Canal Creek to Seisia (Old Telegraph Track North)

See how the journey continues for David Cook on his Cape York Adventure. Make sure you check out Blog 1Blog 2Blog 3Blog 4Blog 5Blog 6 & Blog 7.

 

If you’ve been following our Legend’s Trip to Cape York, Dave from Tough Dog Suspension has been making his way to the Top of Australia, and is sharing the adventures from the tracks. Last we heard, the convoy had made camp at Canal Creek.

 

Morning found us right were we had left off, back in the natural spa bath at Canal Creek. After starting the morning with a refreshing swim, we were keen to complete the Tele Track and make our way across the Jardine River Ferry and into Seisia. From Canal Creek onwards, the Tele Track becomes a series of river crossings, each one normally deeper than the last. Running North, the Track crosses Sam Creek, Mistake Creek, Cannibal Creek and Cypress Creek in quick succession. The ground also changes to a much lighter sand and clay base, which makes for some very scenic driving. Sam Creek has a drop off just at the entrance which can catch out an unsuspecting rear step, but the jewel of these four crossings is easily Cannibal Creek, which has both a steep entry and a shallower but off camber entry to the creek, followed by a dog leg turn while in the water. As a photographer, I can see why this crossing is a favourite amongst the amateur and professional photographer alike.

 

Sunset Sneak Peak On OTT

 

The other creek worth mentioning here is the ‘un-named creek’ that has both deep and shallow crossing options. Because of the base being churned by vehicles struggling for traction in the soft sand and clay, there are regularly spaced potholes which caused the Patrol to float momentarily every second metre. Following this crossing is the infamous Nolan’s Brook, which can be relied on to deliver a very deep and difficult crossing for the unsuspecting. The trick with Nolan’s that we found was to allow the tyres to rotate slowly, and use just the right amount of speed to guard against unnecessary wheel spin. As soon as the tyres start to slip, the vehicle digs into the extremely soft bottom very quickly.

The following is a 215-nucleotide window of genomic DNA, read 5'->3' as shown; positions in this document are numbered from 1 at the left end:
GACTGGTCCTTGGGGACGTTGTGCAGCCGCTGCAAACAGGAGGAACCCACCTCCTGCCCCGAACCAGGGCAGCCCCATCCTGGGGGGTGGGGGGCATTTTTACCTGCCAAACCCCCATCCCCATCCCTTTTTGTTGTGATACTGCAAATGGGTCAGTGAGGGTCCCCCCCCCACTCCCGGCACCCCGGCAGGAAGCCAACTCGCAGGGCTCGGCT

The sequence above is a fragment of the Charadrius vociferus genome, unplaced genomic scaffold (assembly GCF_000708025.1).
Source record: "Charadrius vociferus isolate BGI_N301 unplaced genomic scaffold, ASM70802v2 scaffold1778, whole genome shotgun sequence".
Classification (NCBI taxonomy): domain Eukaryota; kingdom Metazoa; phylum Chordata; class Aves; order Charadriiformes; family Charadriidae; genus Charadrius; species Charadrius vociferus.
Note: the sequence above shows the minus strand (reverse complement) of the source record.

While most of our party made it across without incident, the D-Max needed a helping hand from a recovery strap attached to the Patrol. Because we were prepared and acted quickly as a team, the D-max was stranded for less than 30 seconds, and the damage from an extended wallow in the creek was easily avoided.

 

Corrugations On PDR

Corrugations on PDR

 

The run out from the end of the Tele Track to the Jardine Ferry required another tyre pressure adjustment to handle the corrugations at high speed. This high up, the corrugations tend to be more uneven, and shake the vehicle the most of anything we’ve driven this trip.

 

Jardine River Ferry

Jardine River Ferry

 

The Ferry ride across the Jardine, which incidentally covers all national park and Aboriginal land area camping North of the River is a much easier option than chancing the extremely treacherous old river crossing at the true end of the Tele Track to the East of the Ferry’s location.

 

Our timing, it has to be said, was nigh on perfect as we rolled into Loyalty Beach Camp Ground (Just to the North of Seisia) with just enough time to set up on the edge of the beach and take a moment to experience our very first sunset entirely over water, a rarity on the east Coast of Australia.

 

Sunset At Loyalty

 Sunset at Loyalty Beach

 

Check out Blog 9.